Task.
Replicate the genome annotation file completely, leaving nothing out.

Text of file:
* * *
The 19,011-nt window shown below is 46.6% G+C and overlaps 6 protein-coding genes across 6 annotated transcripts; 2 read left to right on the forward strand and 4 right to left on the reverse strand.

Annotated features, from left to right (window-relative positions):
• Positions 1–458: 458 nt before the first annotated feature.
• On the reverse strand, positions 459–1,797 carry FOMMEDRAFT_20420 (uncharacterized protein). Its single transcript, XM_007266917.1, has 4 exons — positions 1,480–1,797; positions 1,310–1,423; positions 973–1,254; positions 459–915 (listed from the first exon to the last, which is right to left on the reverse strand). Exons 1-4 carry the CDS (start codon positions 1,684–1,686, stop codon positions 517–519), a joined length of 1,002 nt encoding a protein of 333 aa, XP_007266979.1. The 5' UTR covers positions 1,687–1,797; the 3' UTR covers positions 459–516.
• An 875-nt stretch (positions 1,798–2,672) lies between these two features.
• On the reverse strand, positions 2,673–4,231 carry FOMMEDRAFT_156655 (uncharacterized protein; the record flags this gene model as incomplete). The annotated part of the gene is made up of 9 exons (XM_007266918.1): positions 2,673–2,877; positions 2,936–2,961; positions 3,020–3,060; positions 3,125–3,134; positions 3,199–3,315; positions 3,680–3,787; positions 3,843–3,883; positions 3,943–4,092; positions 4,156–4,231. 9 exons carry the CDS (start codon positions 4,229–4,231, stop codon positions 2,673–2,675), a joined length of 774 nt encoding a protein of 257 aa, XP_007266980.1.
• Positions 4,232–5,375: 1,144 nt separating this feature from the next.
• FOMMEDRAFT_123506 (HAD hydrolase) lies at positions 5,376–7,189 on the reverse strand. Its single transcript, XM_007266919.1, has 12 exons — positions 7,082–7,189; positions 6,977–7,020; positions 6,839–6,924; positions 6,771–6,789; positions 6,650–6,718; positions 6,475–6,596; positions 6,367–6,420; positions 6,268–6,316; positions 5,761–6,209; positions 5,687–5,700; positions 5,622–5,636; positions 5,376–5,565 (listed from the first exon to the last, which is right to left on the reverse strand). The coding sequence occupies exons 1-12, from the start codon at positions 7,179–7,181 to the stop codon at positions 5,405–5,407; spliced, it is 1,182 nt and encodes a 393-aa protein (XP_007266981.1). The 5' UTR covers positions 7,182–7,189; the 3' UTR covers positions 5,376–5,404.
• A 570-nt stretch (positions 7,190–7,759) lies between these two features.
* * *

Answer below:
The 19,011-nt window shown below is 46.6% G+C and overlaps 6 protein-coding genes across 6 annotated transcripts; 2 read left to right on the forward strand and 4 right to left on the reverse strand.

Annotated features, from left to right (window-relative positions):
• Positions 1–458: 458 nt before the first annotated feature.
• On the reverse strand, positions 459–1,797 carry FOMMEDRAFT_20420 (uncharacterized protein). Its single transcript, XM_007266917.1, has 4 exons — positions 1,480–1,797; positions 1,310–1,423; positions 973–1,254; positions 459–915 (listed from the first exon to the last, which is right to left on the reverse strand). Exons 1-4 carry the CDS (start codon positions 1,684–1,686, stop codon positions 517–519), a joined length of 1,002 nt encoding a protein of 333 aa, XP_007266979.1. The 5' UTR covers positions 1,687–1,797; the 3' UTR covers positions 459–516.
• An 875-nt stretch (positions 1,798–2,672) lies between these two features.
• On the reverse strand, positions 2,673–4,231 carry FOMMEDRAFT_156655 (uncharacterized protein; the record flags this gene model as incomplete). The annotated part of the gene is made up of 9 exons (XM_007266918.1): positions 2,673–2,877; positions 2,936–2,961; positions 3,020–3,060; positions 3,125–3,134; positions 3,199–3,315; positions 3,680–3,787; positions 3,843–3,883; positions 3,943–4,092; positions 4,156–4,231. 9 exons carry the CDS (start codon positions 4,229–4,231, stop codon positions 2,673–2,675), a joined length of 774 nt encoding a protein of 257 aa, XP_007266980.1.
• Positions 4,232–5,375: 1,144 nt separating this feature from the next.
• FOMMEDRAFT_123506 (HAD hydrolase) lies at positions 5,376–7,189 on the reverse strand. Its single transcript, XM_007266919.1, has 12 exons — positions 7,082–7,189; positions 6,977–7,020; positions 6,839–6,924; positions 6,771–6,789; positions 6,650–6,718; positions 6,475–6,596; positions 6,367–6,420; positions 6,268–6,316; positions 5,761–6,209; positions 5,687–5,700; positions 5,622–5,636; positions 5,376–5,565 (listed from the first exon to the last, which is right to left on the reverse strand). The coding sequence occupies exons 1-12, from the start codon at positions 7,179–7,181 to the stop codon at positions 5,405–5,407; spliced, it is 1,182 nt and encodes a 393-aa protein (XP_007266981.1). The 5' UTR covers positions 7,182–7,189; the 3' UTR covers positions 5,376–5,404.
• A 570-nt stretch (positions 7,190–7,759) lies between these two features.